Friday, May 31, 2013
Mulgrew Miller, 1955-2013
The day after I learned that Mulgrew Miller had died, I shuffled into my museum of dead people to inspect my collection of the pianist's works. I uncovered a ticket stub for a 1994 concert at the Folly Theater titled "Four For Phineas."
The four-piano tribute to Phineas Newborn, Jr., included Miller and some combination of James Williams, John Hicks, Harold Mabern, Geoff Keezer and Donald Brown. (I want to say that Jay McShann was also in the mix as a special guest artist, but a cursory search doesn't provide any evidence of that fine concept.)
The stub indicates that I paid $17.50 to attend the Sunday afternoon show. The relatively expensive ticket reflects the tenor of those times. Miller was a heavily promoted artist signed to a major label. The accepted wisdom was that he'd become a major star. The idea seems hopelessly quaint today. The ongoing marginalization of jazz began to accelerate in the mid-'90s. The 1994 concert might have represented Miller's commercial- if not artistic- pinnacle.
Although I enjoy his recent work for MaxJazz, I find myself drawn to Miller's material for Landmark. (That's Kenny Garrett on sax.)
In today's harsh climate, I wonder what kind of career awaits aspiring tradition-minded jazz pianists. Maybe the best a young artist in possession of a portion of Miller's bluesy earthiness and sparkling intelligence could hope for is a handful of regular gigs at an upscale piano bar and a teaching position at a local college. There's no shame in that prospect, of course, but the era in which guys could fill large concert halls playing Phineas Newborn selections in support of a major label album are long gone.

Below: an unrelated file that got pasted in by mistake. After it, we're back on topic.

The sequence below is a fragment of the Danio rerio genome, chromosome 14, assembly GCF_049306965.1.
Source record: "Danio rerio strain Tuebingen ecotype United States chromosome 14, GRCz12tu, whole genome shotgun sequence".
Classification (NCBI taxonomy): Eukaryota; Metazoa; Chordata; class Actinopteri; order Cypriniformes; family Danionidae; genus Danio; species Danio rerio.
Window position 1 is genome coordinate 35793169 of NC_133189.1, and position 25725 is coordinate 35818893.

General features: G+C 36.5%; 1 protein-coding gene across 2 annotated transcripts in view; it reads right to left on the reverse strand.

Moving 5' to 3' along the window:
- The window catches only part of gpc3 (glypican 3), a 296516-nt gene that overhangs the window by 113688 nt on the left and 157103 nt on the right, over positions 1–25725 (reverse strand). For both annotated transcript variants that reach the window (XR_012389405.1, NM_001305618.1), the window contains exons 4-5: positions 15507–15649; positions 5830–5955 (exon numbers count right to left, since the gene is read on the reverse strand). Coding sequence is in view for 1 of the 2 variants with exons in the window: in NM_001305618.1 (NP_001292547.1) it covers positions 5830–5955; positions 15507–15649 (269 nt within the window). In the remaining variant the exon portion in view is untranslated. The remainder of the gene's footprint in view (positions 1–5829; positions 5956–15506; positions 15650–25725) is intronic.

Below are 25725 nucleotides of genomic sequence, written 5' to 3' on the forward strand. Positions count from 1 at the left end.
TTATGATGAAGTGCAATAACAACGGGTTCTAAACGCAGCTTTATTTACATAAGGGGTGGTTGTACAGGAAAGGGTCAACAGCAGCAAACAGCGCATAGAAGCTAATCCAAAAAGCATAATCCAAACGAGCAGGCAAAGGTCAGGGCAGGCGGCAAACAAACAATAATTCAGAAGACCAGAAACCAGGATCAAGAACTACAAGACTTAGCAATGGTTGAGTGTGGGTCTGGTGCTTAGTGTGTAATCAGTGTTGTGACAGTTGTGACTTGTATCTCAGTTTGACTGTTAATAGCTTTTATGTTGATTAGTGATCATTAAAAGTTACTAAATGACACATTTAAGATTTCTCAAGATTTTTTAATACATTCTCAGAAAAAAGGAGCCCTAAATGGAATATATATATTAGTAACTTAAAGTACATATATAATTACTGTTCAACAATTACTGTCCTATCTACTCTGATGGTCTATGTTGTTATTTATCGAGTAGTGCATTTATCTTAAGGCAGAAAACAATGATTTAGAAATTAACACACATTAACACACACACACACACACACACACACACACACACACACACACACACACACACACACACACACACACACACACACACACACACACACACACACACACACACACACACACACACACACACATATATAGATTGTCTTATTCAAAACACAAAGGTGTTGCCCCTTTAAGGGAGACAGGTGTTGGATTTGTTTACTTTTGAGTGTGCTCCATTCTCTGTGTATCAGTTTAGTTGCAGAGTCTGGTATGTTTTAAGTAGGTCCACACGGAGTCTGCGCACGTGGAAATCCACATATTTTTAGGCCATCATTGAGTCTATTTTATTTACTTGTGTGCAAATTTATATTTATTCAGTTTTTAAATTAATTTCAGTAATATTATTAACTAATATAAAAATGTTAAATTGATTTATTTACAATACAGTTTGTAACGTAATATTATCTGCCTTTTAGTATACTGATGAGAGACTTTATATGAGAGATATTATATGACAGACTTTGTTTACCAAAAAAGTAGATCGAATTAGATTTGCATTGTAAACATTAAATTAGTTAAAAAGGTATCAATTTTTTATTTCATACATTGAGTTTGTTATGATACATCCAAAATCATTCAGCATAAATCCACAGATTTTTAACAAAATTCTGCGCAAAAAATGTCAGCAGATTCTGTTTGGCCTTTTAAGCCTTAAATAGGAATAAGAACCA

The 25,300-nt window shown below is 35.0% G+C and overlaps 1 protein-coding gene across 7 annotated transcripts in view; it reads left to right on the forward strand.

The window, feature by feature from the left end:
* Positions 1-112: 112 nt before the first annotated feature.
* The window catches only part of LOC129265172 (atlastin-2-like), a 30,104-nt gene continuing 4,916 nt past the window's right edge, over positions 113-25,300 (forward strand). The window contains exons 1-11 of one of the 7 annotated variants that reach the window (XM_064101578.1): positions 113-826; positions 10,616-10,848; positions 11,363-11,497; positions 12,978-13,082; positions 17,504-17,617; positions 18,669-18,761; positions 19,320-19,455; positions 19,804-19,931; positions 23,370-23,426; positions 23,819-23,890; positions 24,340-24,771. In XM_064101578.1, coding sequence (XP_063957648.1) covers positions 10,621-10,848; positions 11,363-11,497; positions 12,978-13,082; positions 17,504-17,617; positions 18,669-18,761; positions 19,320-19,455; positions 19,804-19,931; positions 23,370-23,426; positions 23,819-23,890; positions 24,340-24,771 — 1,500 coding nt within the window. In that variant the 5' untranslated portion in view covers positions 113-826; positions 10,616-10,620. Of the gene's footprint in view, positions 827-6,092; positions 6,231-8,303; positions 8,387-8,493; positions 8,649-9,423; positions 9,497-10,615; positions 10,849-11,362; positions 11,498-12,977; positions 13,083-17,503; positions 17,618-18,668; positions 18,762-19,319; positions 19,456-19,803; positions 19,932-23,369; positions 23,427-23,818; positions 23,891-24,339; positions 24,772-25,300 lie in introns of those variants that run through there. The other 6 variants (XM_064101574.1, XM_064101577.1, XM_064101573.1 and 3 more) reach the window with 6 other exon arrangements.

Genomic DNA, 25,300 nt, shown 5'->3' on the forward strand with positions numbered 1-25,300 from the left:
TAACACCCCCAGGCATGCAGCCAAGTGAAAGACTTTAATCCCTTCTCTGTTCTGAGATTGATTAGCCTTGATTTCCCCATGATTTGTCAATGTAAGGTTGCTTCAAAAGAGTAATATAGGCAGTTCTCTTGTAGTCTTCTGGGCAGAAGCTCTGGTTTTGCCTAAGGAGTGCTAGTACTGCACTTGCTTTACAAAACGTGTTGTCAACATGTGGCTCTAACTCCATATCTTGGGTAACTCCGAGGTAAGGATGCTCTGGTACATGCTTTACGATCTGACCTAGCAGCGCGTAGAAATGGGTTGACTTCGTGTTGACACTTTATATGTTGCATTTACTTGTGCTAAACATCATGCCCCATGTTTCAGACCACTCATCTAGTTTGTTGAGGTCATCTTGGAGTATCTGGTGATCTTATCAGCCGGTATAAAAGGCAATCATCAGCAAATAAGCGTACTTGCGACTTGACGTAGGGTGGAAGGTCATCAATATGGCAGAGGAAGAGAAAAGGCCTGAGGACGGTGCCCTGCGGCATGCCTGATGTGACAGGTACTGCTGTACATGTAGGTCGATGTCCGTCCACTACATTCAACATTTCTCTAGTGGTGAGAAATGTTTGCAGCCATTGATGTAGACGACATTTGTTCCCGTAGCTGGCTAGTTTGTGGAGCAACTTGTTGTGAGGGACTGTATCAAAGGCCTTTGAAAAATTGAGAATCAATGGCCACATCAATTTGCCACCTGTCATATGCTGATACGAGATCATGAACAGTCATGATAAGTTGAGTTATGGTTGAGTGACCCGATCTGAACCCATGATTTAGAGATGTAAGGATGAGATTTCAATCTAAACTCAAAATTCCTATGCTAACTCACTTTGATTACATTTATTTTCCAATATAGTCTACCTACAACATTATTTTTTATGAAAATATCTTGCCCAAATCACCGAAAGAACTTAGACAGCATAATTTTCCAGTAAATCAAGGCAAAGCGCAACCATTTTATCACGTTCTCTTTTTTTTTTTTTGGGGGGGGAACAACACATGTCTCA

Clarence Burke, Jr. of the Five Stairsteps has died.
The schadenfreude that's greeted the announcement of the cancelation of Kanrocksas is discouraging. What's with all the bitter people who can't stand the idea of others having a good time?
Beau Bledsoe offers a fascinating peek behind the curtains at Fado Novato's successful fundraising campaign to finance an extended trip to Portugal.
Tech N9ne is featured on Wrekonize's "Freak".
Hodgy Beats' "Years" is impressive. RIYL: OFWGKTA, alcohol, "Swimming Pools (Drank)."
People continue to attempt to commiserate with me about my work at Rockfest. They don't get it. I relish the annual event. Here's an anecdote from this year's edition of Rockfest. As the Danish band Volbeat played a medley of Johnny Cash covers, I watched a pair of strangers bond over their NASCAR tattoos. Witnessing the encounter filled me with joy.
Kansas City Click: My official picks are published here.
(Original image by There Stands the Glass.)